Compartmentalizing

COMPARTMENTALIZING…. When thinking about the qualities an effective president must have, some of the first things that come to mind are probably pretty generic: a president should be smart, well informed, have a strong moral center, exercise sound judgment, have the ability to lead, communicate, and inspire, etc.

But modern presidents in particular must also have an ability to compartmentalize. John Dickerson had a good piece last night, noting a president “is occupied by a lot more than the public can see.”

The presidency distorts the brain like perhaps no other job on Earth. In the First Noggin, there must be many compartments locked double tight, so the president doesn’t show anything on his face. Sometimes he must keep secrets even from the people who work down the hall. But each box has to be accessible immediately if a decision needs to be made. Sometimes the contents of these boxes are difficult and profound questions about life and death. Other times, they concern merely a president’s political fortunes — which appeals to the ego, making them perhaps even more difficult to control. And all the while, there are legions of journalists and opponents trying to pry open these little boxes through force, shame, and flattery.

The most acute recent moments of compartmentalization for Obama had to have been Friday and Saturday. On Friday he gave the final order and then flew to Alabama to visit with families ravaged by the recent tornado. He ended the day in Florida visiting with Rep. Gabrielle Giffords and her astronaut husband. On Saturday he attended the White House Correspondents’ Association dinner, where he had to tell jokes and sit through a comedy routine during which everyone watched his every facial twitch for insights into his psyche.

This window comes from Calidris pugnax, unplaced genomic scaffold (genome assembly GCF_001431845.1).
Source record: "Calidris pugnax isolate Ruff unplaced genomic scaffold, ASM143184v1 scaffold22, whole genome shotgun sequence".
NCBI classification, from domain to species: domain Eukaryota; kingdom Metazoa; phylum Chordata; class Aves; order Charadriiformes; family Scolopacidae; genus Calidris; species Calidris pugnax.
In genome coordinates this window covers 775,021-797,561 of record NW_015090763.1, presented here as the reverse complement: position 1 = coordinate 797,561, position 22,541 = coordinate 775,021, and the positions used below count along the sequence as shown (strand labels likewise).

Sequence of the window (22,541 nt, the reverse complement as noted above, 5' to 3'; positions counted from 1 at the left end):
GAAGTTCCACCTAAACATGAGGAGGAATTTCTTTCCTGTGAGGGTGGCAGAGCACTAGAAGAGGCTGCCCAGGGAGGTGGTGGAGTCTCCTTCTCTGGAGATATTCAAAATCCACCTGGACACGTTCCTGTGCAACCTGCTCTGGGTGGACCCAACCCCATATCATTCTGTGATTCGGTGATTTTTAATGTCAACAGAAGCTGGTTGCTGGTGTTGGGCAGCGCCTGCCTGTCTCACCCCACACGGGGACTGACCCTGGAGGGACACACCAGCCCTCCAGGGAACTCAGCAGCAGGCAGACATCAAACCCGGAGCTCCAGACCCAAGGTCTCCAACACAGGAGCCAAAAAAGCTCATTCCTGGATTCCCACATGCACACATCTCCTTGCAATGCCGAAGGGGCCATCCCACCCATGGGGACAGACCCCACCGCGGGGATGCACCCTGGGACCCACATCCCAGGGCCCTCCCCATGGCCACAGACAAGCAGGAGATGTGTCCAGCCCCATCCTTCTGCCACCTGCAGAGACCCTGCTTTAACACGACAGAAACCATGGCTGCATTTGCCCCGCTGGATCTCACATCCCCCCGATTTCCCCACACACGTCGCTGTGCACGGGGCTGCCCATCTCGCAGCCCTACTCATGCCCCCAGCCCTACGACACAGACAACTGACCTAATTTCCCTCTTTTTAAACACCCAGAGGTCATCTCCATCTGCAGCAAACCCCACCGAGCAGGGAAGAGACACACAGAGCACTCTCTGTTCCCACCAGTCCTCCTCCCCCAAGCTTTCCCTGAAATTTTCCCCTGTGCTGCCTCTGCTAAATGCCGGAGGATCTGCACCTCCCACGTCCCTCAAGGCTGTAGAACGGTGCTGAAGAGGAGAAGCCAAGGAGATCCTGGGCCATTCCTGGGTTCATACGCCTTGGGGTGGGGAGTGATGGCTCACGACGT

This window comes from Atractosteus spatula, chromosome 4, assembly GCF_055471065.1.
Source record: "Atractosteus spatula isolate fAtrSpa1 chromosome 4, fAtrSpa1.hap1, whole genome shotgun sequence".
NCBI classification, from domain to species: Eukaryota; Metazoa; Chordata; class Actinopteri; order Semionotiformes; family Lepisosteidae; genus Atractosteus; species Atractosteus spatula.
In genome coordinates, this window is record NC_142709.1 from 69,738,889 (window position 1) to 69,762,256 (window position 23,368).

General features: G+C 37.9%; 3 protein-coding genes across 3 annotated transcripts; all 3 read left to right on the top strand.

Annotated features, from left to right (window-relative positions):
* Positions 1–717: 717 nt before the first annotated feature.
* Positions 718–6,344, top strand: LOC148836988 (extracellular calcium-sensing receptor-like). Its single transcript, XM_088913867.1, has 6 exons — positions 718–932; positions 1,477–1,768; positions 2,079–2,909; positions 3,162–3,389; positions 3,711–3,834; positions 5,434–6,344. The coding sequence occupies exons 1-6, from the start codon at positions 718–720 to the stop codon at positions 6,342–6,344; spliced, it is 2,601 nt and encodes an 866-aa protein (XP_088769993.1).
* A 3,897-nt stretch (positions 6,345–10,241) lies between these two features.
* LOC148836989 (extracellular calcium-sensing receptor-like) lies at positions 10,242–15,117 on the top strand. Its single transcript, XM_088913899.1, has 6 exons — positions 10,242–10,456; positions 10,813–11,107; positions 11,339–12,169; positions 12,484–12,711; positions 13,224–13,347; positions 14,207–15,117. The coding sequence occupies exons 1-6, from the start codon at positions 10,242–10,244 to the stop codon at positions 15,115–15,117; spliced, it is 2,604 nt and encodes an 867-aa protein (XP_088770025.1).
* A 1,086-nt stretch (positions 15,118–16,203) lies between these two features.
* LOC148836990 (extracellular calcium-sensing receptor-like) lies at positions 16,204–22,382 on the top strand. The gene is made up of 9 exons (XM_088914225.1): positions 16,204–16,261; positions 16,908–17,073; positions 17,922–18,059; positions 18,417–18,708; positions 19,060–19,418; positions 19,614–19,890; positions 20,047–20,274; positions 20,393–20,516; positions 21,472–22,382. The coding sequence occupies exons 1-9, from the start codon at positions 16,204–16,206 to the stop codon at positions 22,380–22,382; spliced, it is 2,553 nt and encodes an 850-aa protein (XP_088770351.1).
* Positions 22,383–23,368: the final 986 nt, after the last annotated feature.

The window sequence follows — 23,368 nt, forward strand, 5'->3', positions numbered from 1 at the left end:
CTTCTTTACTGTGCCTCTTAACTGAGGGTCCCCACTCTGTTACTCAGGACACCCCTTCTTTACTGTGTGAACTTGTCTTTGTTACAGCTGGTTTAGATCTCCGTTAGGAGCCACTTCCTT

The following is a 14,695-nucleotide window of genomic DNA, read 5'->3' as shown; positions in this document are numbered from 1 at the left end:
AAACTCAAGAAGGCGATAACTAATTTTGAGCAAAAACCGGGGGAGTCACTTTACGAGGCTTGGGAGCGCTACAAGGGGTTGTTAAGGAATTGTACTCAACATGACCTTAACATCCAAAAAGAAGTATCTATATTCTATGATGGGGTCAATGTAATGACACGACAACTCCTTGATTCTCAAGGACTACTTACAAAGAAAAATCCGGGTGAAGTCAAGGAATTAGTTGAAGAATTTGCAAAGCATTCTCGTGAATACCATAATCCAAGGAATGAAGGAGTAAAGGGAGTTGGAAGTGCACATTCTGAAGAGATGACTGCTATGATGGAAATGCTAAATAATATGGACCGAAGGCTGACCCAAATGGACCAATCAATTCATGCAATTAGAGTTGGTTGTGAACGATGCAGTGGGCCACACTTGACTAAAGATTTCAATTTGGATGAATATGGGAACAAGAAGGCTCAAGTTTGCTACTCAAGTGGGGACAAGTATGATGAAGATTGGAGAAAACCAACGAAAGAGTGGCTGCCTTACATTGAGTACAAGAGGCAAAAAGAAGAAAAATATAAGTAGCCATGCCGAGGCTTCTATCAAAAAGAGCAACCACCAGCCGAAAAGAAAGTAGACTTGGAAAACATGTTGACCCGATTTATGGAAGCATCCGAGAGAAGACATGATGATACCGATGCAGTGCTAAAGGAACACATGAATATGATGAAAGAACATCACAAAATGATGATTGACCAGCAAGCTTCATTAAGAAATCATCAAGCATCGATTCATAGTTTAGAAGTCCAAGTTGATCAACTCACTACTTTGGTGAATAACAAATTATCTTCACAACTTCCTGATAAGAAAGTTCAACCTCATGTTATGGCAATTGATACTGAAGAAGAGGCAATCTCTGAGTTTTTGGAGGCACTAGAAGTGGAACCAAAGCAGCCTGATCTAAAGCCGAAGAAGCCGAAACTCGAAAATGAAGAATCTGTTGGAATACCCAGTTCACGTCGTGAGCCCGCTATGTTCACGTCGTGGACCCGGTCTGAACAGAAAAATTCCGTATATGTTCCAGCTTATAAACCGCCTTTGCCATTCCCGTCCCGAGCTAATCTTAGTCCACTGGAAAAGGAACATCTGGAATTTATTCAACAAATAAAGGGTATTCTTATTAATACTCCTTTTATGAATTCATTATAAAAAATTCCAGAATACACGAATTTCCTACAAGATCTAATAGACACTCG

On just April 19, President Obama hosted an Easter Prayer Breakfast, held a town-hall meeting, attended meetings on immigration policy, and chaired one of the final National Security Council meetings on raiding Osama bin Laden’s compound.

Last week, after the White House presented the long-form birth certificate Republican activists had been clamoring for, Republican National Committee Chairman Reince Priebus said the president is too “worried about birth certificates.” Priebus added, “I just wish the president would engage in the real issues that are affecting America.”

Reince, I’m pretty sure he is engaging in the real issues, even when we don’t see it on camera.